New York state hires firm to identify new Bills stadium sites

BY foxsports • May 6, 2014


The Buffalo Bills' next owner could be in line for a new stadium as an additional lure to keep the franchise in western New York.

AECOM, a California-based architectural and design firm, was hired Tuesday to identify three to four sites across the region that could serve as the team's new home. The firm will work with sports business attorney Irwin Raij, who is heading Gov. Andrew Cuomo's efforts to keep the Bills in the region.

The Bills' future is uncertain because they will be put up for sale following Ralph Wilson's death in March. The sale raises concerns the Bills could eventually relocate to a more lucrative market, including nearby Toronto.

''We want to present a long-term solution that will keep the Bills in western New York for decades to come,'' Raij said. ''Someone is going to buy the team, and we want them to have the best information available in order to give them confidence in the region and the widespread support the team has in it.''

Aside from evaluating new locations, AECOM also will assess the feasibility of having the Bills continue playing at Ralph Wilson Stadium in Orchard Park.

AECOM is a Fortune 500 company and has extensive experience in designing sports facilities in North America and across the globe. It designed the Seattle Seahawks home, CenturyLink Field, as well as several World Cup and Olympic facilities, and also oversaw renovations at Green Bay's Lambeau Field.

AECOM officials will begin touring sites on May 12, and have until July 11 to produce a feasibility study, which will eventually be distributed to prospective ownership groups. Sites could potentially include Buffalo as well as Niagara Falls.

The study will include estimates on the facility's revenue-generating potential through seats, suites, sponsorship, parking and concessions.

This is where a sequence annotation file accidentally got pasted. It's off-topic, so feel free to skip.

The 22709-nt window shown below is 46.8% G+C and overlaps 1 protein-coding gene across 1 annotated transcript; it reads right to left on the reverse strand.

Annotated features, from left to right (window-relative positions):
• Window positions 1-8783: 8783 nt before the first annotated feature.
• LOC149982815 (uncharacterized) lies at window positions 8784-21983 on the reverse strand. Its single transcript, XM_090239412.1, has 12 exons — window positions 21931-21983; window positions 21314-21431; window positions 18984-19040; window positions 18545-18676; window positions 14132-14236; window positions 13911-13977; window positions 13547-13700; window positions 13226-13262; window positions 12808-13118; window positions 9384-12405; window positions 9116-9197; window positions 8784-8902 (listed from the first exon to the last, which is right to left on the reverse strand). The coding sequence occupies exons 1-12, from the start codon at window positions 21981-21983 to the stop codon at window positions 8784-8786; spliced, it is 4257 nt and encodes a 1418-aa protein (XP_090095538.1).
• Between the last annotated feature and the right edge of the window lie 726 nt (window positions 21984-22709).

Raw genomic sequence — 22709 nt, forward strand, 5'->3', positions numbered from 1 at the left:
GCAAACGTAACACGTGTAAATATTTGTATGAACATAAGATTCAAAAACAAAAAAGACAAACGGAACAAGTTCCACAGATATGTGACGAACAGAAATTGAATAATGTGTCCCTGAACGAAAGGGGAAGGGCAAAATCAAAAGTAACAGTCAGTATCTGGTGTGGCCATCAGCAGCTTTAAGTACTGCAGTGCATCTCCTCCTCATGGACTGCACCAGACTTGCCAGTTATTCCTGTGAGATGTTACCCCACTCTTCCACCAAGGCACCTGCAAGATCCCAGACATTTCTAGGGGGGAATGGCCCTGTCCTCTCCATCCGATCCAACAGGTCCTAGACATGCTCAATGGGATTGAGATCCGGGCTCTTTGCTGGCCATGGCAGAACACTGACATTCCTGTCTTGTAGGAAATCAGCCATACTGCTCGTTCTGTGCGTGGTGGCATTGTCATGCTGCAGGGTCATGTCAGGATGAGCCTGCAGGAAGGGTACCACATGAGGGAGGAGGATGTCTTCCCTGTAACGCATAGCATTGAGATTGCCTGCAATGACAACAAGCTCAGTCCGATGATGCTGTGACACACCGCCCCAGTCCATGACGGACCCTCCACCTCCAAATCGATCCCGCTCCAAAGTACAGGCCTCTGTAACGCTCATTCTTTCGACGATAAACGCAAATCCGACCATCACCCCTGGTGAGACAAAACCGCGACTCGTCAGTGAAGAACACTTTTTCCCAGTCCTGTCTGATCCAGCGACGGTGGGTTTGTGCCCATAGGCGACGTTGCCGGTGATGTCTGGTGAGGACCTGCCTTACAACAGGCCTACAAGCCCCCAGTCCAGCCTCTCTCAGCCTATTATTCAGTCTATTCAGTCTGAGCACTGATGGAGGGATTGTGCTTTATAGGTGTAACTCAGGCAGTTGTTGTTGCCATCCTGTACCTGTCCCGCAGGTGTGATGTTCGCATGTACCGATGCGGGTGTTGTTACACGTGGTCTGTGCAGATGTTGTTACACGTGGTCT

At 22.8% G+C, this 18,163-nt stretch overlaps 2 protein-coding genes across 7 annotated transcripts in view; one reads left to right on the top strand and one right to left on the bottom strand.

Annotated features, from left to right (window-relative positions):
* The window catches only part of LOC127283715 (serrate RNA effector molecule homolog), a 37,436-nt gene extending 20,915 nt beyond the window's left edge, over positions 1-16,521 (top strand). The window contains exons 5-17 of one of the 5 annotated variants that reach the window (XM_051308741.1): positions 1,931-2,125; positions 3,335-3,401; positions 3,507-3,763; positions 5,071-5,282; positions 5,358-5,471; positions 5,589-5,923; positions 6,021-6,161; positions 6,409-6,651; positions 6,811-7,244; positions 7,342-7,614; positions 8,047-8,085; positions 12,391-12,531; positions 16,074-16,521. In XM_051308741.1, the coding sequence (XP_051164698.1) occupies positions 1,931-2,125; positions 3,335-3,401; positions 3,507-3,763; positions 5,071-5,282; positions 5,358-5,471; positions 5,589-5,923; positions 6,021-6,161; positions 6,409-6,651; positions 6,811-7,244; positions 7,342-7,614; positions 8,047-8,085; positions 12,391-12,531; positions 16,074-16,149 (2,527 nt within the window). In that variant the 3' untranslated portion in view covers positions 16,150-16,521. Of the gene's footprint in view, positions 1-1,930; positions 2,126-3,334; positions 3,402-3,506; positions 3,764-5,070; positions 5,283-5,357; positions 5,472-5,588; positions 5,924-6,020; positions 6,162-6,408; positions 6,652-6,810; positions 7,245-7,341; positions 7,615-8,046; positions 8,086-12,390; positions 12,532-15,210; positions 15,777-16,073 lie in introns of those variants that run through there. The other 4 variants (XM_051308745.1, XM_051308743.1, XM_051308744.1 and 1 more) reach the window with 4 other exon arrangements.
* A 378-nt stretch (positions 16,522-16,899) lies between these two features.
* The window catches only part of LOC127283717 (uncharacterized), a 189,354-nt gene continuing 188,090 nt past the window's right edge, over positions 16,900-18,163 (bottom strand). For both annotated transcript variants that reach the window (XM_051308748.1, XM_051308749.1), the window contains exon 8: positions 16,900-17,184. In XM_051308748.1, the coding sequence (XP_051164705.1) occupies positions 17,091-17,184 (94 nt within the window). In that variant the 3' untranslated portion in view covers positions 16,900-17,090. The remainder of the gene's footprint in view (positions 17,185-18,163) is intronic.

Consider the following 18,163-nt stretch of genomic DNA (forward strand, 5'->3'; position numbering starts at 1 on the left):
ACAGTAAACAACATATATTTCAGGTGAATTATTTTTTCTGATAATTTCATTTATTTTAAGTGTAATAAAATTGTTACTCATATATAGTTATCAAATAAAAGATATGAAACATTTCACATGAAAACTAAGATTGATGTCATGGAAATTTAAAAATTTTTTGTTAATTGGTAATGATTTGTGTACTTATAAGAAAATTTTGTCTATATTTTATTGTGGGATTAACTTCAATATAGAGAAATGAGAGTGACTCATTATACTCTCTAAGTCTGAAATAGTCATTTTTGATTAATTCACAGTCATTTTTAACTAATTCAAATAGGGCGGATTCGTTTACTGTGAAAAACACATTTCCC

The firm also will study the potential for developing real estate around the potential stadium sites, and consider the benefits and costs of building a stadium with a retractable roof.

It has not been determined how the cost of a new stadium would be divided.

Ralph Wilson Stadium, which opened in 1973, is currently undergoing $130 million in renovations to upgrade the structure and add new amenities.

Officials, however, believe having the framework of a new stadium plan in place would help represent the region's commitment to keeping the Bills to a new owner and the NFL.

''Governor Cuomo and this administration want to send a very strong message to the new owners and the NFL that we are committed to keeping the Bills in Buffalo, and are prepared to do the legwork to make this a reality,'' said Howard Glaser, the state's director of operations.

AECOM would produce its report ahead of the ''New Stadium Working Group,'' a committee made up of public and private leaders, including Bills executives. The group already has met twice over the past month and is responsible for making recommendations whether a new stadium or renovations to the team's current home best fit the franchise's needs.

The state has stepped up its timetable because of the possibility a new owner could be selected by Wilson's estate by the end of July. A new owner would then require approval from NFL owners, which could take place as early as league meetings in October.

The Bills are essentially locked into playing at Ralph Wilson Stadium through the 2019 season because of a strict non-relocation clause included in a 10-year lease agreement reached with the state and county in December 2012.

The Bills would incur a $400 million penalty by even broaching the prospect of moving during the lease's term. There is a one-time exception that would allow the Bills to break the lease for just under $28.4 million in 2020.